As much as the current slate of DC TV (not to mention this coming weekend’s presence at NYCC) has audiences looking toward the franchise future, Arrow fans in particular can’t help taking stock of the varied iterations each season of the CW drama brings. What began as an admittedly clever Batman Begins riff soon evolved into its own, more operatic and confident engine willing to dabble in science-based superpowers, while the third season seemingly buckled under an attempt to play to both sides, while still indulging a larger universe.

This time around, as both producers and tonight’s “Green Arrow” make amply clear, Arrow strives to throw off either mandate in charting a jauntier, more energetic chapter of Oliver Queen’s journey, complete with a new name and suit to match. Mileage will vary as to how the new, similarly styled duds and unchanged voice modulator convince Star City of the change, but from an audience perspective, one need only look to the newly-solidified relationship between Oliver and Felicity. Increased energy, physicality, and even the rhythm of dialogue between Stephen Amell and Emily Rickards feel wholly fresh against last year’s heavy-handed melodrama, and Arrow feels all the lighter for it.

The CW

Of course, Arrow being Arrow, it wouldn’t take long to draw Oliver and Felicity back to Star City, now plagued by mysterious “Ghosts” thwarting the new team at every turn, but the real change lies in watching the team (or at least Thea) enjoy their work, or operate on a more even keel. Despite seeking his expertise, no one readily jumps to Oliver’s orders anymore, while the narrative grants at least two scenes to Diggle fleshing out his concerns working with their former leader, exactly the kind of equilateral perspective last season struggled with.

Compounding that, tonight’s opener takes a refreshingly unpretentious approach to its initial push as well, introducing the always-game Neal McDonough as Damien Darhk, even setting up a future mystery that doesn’t quite dominate* in the manner Sara’s death pulled focus last year. No one familiar with McDonough’s particular brand of menace will show surprise that Darhk seems at once charismatic and an unpredictable terror, though I appreciated attempts to ground the so-called “mysticism” somewhat, or at least root it in practical application. Still, the real meat to Darhk and H.I.V.E.’s introduction lay in both Diggle keeping the recognition to himself, and Quentin seemingly serving in some capacity, another refreshing change from the character’s benching last year.

*Ideally, Season 4 wouldn’t have pigeonholed itself so early on into setting up a major character’s death, particularly as Sara’s impending resurrection complicates the rules, though I suppose Barry and Oliver spoke with enough ambiguity to make anyone among the main cast a target. Also, curse lower-third credits for spoiling Grant Gustin’s appearance!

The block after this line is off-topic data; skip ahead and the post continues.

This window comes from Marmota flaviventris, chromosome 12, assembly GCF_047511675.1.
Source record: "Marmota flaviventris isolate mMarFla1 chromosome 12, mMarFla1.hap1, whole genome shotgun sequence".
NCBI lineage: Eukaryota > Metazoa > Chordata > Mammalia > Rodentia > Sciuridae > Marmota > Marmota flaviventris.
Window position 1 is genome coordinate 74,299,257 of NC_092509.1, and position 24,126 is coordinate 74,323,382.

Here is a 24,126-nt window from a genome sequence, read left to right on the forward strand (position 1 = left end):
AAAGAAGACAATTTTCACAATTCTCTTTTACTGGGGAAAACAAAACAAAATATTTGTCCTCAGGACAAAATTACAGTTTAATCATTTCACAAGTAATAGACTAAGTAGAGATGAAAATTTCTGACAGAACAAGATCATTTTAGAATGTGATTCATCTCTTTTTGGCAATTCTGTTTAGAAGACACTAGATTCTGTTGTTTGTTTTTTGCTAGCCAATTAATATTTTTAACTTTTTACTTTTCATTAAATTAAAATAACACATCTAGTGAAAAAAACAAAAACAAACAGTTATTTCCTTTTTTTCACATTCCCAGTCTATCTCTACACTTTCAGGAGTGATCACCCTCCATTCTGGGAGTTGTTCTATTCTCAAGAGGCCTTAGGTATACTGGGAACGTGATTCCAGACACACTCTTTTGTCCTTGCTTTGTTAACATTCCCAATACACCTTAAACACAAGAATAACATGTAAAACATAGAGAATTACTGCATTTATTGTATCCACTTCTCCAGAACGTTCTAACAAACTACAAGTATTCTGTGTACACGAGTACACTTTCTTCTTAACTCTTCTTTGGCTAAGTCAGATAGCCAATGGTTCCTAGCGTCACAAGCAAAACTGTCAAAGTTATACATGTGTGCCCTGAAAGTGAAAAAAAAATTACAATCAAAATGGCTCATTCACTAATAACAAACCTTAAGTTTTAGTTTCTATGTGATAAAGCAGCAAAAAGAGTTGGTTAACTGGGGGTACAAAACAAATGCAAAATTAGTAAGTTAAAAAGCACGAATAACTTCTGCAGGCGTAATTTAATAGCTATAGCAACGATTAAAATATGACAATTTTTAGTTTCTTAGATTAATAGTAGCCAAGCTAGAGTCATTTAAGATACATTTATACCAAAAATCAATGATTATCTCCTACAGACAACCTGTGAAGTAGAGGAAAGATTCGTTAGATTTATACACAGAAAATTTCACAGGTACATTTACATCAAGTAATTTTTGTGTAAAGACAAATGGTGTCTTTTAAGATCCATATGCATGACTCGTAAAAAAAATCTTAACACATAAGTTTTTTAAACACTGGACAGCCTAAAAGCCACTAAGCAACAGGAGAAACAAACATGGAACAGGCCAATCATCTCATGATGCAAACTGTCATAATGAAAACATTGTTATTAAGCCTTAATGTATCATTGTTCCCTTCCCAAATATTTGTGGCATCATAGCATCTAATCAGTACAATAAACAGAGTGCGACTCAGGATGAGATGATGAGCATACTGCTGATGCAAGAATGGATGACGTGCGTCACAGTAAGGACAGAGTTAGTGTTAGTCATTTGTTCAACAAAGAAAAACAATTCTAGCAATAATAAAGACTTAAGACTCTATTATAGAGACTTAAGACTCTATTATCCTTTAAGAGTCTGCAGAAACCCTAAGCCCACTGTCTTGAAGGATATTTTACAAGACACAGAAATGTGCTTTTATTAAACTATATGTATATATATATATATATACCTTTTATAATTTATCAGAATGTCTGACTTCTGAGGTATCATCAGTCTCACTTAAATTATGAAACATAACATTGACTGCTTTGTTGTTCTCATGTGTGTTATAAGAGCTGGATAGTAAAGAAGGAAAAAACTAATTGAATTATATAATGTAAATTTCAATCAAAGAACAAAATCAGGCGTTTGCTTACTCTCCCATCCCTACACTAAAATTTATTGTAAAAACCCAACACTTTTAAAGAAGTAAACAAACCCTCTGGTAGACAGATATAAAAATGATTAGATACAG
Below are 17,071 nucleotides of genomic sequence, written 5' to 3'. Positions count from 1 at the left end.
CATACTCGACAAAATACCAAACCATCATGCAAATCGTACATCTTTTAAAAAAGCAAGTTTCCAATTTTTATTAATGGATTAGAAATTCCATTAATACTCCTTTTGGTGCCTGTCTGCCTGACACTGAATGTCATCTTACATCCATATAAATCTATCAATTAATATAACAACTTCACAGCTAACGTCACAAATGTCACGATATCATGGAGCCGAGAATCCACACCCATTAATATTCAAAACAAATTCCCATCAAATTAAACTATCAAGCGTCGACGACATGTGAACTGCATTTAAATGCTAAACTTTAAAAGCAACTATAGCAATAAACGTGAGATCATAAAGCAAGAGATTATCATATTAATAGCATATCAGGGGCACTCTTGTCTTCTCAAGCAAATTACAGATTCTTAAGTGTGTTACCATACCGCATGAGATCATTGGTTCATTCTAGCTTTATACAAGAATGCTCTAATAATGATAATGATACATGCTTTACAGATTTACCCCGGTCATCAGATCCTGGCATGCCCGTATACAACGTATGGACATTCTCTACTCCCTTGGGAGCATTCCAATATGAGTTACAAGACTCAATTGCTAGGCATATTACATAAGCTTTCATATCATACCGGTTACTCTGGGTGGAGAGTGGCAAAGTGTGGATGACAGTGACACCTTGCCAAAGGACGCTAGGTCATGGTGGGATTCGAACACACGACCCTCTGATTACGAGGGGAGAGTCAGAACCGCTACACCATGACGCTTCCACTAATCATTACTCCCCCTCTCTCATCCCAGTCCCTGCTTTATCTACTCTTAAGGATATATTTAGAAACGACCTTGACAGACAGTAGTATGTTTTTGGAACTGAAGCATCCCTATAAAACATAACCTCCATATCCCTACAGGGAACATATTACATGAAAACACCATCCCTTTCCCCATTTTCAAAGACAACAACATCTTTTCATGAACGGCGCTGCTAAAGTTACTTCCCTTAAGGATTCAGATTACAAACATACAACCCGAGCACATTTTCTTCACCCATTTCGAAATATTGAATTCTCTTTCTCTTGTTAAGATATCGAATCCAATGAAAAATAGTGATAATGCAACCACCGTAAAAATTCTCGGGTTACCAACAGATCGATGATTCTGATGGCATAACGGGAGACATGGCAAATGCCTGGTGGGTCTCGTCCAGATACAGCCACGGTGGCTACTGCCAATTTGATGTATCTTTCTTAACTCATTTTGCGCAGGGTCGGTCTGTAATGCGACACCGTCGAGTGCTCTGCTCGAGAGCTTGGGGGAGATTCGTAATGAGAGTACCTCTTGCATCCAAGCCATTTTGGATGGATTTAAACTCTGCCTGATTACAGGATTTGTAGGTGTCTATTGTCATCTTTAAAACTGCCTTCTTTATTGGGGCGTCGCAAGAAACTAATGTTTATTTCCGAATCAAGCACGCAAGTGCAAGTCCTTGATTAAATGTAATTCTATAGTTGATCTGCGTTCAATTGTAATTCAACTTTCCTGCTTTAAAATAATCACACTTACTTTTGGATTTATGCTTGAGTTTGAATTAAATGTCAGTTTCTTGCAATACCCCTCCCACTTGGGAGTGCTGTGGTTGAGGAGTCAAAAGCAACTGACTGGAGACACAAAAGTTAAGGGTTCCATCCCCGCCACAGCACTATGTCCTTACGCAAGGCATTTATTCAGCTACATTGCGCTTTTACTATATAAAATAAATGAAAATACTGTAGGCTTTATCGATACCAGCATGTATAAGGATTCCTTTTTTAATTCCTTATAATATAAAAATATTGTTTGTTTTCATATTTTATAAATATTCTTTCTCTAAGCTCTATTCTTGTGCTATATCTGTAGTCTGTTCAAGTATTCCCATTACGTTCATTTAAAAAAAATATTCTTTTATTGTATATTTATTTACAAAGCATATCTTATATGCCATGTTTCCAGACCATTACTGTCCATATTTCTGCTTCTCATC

We never could have expected they'd kill off the salmon ladder.

On some level, Arrow was always built to navel-gaze, asking itself year after year what new brand of hero Oliver Queen might become. Last year seemingly struggled to pose that question from a new angle, and it helps immensely that Season 4 appears to have in mind Oliver’s place on a spectrum between light and dark. Pushing Oliver to let go of past baggage and and embrace the light seems light it might distance even further from our fourth-year flashback, but in asking Arrow to redeem itself of a stagnant presence in Season 3, “Green Arrow” has new direction in spades.

Tonight kept plenty afloat and fresh without losing sight of of its core conceits, as well establishing a number of new mysteries that should (in theory) polarize less so than last year’s opener.

AND ANOTHER THING …

  • “Felicity Smoak, you have failed this omelet.”
  • So … did Oliver really just have the dragon tattoo removed, or did make-up simply grow tired of applying it?
  • Now that we’re moving into a “Green Arrow” phase, one wonders how far we’ll go with spotlighting economic decay of Star City, after multiple mentions of the city’s worsening state.
  • I may be alone in this, but between last night’s Flash alluding to the Bat-signal, and the actual (obscured) appearance of a “Jordan” pilot in Coast City, these teases of characters we’re not likely to meet feel increasingly mean-spirited.
  • … were they certain no one else was on the Orbiter train to Star City?
  • Okay, Oliver’s back on the island. On the one hand, it made sense to change up the location in Season 3, but for a series increasingly challenged by its own format, returning to the Island (however inevitable, given the pilot) doesn’t seem ideal.

Arrow Season 4 will return next Wednesday with Jeri Ryan-starring “The Candidate,” airing at 8:00 P.M. on The CW.

Check Out 100 TV Facts You May Not Know!